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Is Commercial Investing now more attractive than Residential property investing?

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  • Is Commercial Investing now more attractive than Residential property investing?

    Hi All,

    I know the grass is always greener adage but is Commercial property investing now more attractive than the traditional buy and hold residential investing? I know there will always be deals out there but with all the law changes etc maybe a switch to commercial is the way to go. Less Gov't focus on this sector and the variable costs are just passed onto the leasee - all very transparent.

    What do you all think? I know the single tenancy commercial properties are higher risk but what about multi tenancy so it's unlikely you're stuck without some rent coming in?

    cheers,

    Donna
    SEARCH PropertyTalk, About PropertyTalk

    BusinessBlogs - the best business articles are found here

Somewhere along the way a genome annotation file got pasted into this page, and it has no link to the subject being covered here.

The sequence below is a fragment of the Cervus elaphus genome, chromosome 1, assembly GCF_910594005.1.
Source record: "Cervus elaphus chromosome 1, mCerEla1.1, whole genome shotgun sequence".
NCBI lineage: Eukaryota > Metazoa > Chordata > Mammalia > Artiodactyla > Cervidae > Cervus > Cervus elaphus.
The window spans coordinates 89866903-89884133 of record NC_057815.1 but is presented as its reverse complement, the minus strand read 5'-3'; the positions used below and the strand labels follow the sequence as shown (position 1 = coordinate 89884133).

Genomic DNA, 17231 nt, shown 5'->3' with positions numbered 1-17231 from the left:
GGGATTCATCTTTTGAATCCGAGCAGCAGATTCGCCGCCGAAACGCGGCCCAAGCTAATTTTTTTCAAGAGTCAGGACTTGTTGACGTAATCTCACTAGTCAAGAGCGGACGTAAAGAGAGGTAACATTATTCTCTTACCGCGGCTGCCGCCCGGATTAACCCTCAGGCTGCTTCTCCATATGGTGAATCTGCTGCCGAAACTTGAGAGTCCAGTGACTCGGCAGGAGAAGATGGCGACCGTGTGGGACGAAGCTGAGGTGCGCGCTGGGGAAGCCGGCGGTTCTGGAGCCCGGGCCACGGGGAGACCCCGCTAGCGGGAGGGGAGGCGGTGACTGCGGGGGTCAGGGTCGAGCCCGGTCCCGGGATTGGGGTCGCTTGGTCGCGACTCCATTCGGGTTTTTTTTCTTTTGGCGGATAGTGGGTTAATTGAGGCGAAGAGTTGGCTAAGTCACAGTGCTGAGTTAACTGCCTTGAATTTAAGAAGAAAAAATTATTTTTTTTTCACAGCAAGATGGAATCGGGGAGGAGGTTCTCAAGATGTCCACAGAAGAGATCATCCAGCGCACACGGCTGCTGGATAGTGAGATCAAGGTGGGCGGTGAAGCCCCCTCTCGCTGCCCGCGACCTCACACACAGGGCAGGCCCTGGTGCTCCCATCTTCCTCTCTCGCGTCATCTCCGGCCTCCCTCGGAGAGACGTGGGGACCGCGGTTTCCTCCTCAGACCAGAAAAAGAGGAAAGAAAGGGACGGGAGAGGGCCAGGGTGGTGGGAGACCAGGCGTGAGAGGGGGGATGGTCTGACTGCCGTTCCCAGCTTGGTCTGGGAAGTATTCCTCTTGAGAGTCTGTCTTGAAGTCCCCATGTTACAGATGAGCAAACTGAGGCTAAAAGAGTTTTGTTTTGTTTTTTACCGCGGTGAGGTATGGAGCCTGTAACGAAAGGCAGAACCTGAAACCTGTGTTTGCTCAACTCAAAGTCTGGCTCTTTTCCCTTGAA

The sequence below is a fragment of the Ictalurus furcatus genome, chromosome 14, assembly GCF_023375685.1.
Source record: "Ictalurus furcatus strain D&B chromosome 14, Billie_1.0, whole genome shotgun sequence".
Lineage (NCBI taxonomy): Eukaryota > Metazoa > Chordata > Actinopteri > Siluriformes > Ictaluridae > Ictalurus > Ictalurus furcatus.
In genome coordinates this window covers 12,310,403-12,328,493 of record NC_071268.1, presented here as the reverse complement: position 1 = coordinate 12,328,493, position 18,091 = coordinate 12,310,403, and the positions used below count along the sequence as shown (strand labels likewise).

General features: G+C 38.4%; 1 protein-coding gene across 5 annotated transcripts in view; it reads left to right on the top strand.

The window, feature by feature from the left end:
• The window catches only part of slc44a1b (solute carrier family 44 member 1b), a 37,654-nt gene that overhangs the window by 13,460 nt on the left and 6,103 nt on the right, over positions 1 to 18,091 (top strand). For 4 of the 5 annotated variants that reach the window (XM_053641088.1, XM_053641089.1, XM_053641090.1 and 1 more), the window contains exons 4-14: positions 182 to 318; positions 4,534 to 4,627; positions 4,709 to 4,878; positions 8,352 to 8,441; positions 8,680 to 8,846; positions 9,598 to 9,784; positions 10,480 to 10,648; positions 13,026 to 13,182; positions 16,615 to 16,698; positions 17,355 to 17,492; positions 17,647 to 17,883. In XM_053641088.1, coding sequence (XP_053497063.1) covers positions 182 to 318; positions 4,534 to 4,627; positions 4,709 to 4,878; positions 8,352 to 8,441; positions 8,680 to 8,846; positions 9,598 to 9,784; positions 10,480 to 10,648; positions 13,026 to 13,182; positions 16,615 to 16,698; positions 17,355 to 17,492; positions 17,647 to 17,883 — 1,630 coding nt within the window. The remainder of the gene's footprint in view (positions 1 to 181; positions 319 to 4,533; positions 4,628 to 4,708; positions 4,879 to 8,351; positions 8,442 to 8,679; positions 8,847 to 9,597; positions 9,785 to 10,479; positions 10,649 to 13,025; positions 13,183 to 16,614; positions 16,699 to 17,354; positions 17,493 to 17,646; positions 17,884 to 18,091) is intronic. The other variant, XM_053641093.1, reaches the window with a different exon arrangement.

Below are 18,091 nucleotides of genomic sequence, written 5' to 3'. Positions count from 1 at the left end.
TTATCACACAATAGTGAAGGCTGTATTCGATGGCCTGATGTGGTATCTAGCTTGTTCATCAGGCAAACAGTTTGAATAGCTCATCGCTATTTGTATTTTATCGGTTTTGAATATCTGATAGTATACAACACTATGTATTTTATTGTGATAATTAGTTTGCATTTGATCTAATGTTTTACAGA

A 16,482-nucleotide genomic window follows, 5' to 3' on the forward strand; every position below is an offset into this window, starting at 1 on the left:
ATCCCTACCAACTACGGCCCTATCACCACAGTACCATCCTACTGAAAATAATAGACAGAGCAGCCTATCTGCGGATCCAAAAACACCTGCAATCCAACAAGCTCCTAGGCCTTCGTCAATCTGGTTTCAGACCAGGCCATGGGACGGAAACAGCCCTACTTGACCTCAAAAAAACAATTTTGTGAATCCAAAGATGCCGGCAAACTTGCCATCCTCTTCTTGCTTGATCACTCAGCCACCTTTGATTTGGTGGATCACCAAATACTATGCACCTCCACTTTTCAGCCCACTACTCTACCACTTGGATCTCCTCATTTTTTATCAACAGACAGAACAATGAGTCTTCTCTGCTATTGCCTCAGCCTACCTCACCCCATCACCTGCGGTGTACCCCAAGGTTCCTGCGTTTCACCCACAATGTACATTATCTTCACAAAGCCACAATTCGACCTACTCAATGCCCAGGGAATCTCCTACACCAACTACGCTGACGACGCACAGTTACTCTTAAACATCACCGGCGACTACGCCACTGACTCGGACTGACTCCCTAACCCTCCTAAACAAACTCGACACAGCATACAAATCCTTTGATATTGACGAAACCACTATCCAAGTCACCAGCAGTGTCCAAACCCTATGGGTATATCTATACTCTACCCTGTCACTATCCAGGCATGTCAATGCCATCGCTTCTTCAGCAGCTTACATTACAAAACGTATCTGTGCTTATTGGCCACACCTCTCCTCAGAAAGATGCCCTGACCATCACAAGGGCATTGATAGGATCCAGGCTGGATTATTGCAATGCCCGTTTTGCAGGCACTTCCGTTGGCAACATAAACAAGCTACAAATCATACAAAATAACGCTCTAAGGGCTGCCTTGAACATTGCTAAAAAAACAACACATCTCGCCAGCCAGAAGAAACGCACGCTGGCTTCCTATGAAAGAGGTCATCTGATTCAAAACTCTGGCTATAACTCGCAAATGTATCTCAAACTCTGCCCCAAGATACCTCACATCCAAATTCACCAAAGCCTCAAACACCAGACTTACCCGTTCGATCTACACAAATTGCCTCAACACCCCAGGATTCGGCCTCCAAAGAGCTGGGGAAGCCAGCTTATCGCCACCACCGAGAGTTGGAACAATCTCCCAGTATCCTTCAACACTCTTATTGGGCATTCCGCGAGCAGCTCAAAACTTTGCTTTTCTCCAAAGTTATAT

• #2
    The commercial risk profile hasn't changed:

    Higher buy in
    Higher vacancy risk
    Higher interest rates
    Insurance risks

    Most commercial investors swear by it however.
    Free online Property Investment Course from iFindProperty, a residential investment property agency.

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    • #3
      Sigh, the returns in residential are so low everyone is talking about commercial.

      Well the returns are pretty low now too. Which means they are pricey to buy.

      Shares pricey too.

      It's a low return world!
      Squadly dinky do!

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      • #4
        Originally posted by Davo36 View Post

        It's a low return world!
        I’m not sure this is the case. I think the easy returns are not there anymore as the market is crowded but with some work the returns are bigger. I’m still achieving far greater than 10% p.a. on every dollar invested at the moment.
        Last edited by Don't believe the Hype; 12-10-2018, 02:47 PM.